Concussion Rate in Young Hockey Players Higher Than
WEDNESDAY, Nov. 3 (HealthDay News) -- The rate of concussions
among teen and young adult hockey players is more than three times
higher than previously believed, and the issue needs to be taken
more seriously by players, parents, coaches and doctors,
The study of 67 male ice-hockey players, aged 16 to 21, on two
fourth-tier teams was conducted during the 2009-2010 hockey season.
During 52 games, 17 players suffered a total of 21 concussions.
The Canadian researchers calculated that the incidence of
concussions was 21.5 per 1,000 athlete exposures, which is 3.3
times higher than reported in previous studies.
Among the other findings:
- Five of the 17 players (29 percent) with a diagnosed concussion
suffered a second or recurrent concussion during the study
- Fifteen of those 17 players (88 percent) said they had suffered
at least one previous concussion.
- Two of the players who suffered a concussion during the study
period admitted that they had concealed a concussion sustained
during that season in order to keep playing.
- Of the 21 diagnosed concussions in the study, 71 percent were
suffered by forwards and 29 percent by defensemen. There were no
concussions among goalies.
- Fifty-seven percent of the concussions occurred in the third
period, 29 percent in the second period, and 14 percent in the
- Twenty-four percent of the concussions occurred in players who
were personally involved in a fight right before their
- On average, it took 12.8 days for 15 of the players diagnosed
with concussion to return to play.
- Players assigned to a concussion education group showed
improved knowledge about the issue.
The findings are published in the November issue of
"The aftermath of a concussion can impact memory, judgment, social conduct, reflexes, speech, balance and coordination," study author Dr. Paul Sean Echlin, of the AIM Health Group, Family Medicine in South London, Ontario, said in an American Association of Neurological Surgeons news release.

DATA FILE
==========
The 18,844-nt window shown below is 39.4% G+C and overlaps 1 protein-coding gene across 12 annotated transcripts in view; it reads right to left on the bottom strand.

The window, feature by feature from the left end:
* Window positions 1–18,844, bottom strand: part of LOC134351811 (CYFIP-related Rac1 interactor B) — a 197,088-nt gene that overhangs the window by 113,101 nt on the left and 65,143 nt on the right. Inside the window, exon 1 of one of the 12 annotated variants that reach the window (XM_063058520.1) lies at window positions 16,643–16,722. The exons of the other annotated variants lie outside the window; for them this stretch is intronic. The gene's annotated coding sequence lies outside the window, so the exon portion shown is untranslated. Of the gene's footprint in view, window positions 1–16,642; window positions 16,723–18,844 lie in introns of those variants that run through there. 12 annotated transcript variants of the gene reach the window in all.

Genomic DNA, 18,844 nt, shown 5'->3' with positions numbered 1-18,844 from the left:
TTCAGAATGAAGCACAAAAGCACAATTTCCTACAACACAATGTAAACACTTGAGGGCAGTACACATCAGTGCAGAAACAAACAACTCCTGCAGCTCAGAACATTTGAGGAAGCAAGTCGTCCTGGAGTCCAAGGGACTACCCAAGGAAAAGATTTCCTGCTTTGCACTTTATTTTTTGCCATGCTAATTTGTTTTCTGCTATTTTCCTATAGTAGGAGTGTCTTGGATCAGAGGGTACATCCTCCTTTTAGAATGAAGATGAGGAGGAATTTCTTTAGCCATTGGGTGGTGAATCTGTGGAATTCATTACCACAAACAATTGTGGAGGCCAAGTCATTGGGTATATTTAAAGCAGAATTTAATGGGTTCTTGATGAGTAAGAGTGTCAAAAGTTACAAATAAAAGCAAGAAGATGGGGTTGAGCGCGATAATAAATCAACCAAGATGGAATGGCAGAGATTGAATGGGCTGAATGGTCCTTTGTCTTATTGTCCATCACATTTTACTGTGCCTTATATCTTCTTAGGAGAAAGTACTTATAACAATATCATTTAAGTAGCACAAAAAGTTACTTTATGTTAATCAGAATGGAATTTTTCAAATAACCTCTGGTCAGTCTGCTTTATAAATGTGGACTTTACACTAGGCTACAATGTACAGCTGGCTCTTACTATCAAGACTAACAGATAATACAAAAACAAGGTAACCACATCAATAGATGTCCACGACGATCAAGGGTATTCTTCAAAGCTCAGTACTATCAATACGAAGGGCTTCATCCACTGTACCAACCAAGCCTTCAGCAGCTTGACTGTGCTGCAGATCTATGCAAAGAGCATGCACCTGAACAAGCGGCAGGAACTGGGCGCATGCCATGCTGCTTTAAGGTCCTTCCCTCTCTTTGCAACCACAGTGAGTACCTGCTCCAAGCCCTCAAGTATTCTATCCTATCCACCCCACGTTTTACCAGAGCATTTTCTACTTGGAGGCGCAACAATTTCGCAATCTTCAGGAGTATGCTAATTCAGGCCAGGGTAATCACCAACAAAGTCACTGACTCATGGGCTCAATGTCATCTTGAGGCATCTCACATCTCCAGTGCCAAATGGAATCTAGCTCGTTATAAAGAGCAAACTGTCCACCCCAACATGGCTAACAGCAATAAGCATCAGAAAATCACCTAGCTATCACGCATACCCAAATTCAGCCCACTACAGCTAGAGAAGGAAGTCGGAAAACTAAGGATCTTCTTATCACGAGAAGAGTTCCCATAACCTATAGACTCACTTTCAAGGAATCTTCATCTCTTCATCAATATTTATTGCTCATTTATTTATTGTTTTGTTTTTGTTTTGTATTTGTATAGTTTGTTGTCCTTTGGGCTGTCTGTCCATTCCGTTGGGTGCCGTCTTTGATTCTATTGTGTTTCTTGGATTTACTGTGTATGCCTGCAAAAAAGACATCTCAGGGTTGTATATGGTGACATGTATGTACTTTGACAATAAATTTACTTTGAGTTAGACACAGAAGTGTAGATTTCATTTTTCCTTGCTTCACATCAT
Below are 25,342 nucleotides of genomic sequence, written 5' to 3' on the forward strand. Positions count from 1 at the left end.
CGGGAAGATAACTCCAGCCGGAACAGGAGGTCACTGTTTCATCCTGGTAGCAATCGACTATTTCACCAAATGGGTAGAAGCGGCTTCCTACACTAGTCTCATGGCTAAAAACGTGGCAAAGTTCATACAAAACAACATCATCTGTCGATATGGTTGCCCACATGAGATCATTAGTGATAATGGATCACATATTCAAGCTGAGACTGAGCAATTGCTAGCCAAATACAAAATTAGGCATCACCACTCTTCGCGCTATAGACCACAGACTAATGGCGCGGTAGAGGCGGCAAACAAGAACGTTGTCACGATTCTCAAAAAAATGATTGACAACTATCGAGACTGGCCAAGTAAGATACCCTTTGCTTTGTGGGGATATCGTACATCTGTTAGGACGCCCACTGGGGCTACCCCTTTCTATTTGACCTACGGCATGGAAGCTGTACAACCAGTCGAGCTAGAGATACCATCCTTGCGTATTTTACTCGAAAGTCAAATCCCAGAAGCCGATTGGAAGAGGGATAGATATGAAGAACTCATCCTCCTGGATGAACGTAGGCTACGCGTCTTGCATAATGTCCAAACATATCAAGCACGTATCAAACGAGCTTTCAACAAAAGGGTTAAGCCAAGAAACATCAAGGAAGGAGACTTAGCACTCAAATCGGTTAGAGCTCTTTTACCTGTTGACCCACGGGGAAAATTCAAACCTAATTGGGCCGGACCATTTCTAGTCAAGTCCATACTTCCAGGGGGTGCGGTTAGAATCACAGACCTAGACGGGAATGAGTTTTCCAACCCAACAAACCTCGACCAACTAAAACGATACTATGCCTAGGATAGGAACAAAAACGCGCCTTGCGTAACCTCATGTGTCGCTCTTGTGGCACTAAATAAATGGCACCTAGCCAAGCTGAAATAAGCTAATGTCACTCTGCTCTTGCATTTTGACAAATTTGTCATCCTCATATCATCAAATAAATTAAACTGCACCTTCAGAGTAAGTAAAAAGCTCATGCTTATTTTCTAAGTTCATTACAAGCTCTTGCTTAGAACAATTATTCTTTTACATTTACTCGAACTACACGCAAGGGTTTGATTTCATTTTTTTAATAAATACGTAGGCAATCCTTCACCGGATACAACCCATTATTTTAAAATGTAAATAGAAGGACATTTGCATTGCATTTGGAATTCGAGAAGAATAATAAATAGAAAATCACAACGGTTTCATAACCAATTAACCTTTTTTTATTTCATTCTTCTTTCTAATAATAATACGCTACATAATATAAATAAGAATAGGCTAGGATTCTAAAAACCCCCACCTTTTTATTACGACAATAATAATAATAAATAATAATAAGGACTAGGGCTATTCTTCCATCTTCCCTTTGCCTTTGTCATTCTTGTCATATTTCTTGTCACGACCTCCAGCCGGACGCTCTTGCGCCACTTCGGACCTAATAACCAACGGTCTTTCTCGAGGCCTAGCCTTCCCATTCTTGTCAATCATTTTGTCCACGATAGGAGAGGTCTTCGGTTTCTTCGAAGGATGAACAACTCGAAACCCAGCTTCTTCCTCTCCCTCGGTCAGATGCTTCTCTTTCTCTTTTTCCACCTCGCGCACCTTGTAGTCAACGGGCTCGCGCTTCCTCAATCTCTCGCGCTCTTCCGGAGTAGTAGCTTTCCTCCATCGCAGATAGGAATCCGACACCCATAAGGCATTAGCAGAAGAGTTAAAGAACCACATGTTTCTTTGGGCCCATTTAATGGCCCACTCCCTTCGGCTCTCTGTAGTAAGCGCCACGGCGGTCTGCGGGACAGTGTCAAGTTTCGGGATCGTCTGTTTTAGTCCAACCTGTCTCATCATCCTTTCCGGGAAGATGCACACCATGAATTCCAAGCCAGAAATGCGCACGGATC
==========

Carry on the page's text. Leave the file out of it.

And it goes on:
"Epidemiological studies have suggested an association between sport concussions and both immediate and later-life cognitive impairment. As such, this is a public health issue that needs to be taken more seriously by players, parents, coaches and medical professionals," he added.
However, this study found "a disturbing lack of compliance by
the athletes to undergo requested neuropsychological evaluations
and multiple physician visits, as well as a lack of understanding
about the seriousness of concussion," study co-author Dr. Charles
H. Tator, of Western Hospital, University of Toronto, said in the
"Complaints from players, coaches and parents about this testing gave further credence to the importance of raising awareness about the serious long-term implications of concussions through education, which does appear to be beneficial according to our findings," he noted.
"The reluctance to report concussion symptoms may result from cultural factors, as expressed in several of the case studies -- athletes demonstrate perceived toughness to their parents, coaches, teammates and peers by playing through an injury; and the belief of the athlete that he or she is invincible, so winning overrides any consideration of the effect of the injury upon long-term health," Echlin said.
"It is imperative to bring about a cultural and philosophical change in this regard through stepped-up education efforts and enforcement of concussion protocols. At risk is something far more precious than winning a game, and that is the future health and well being of thousands of young athletes," he concluded.
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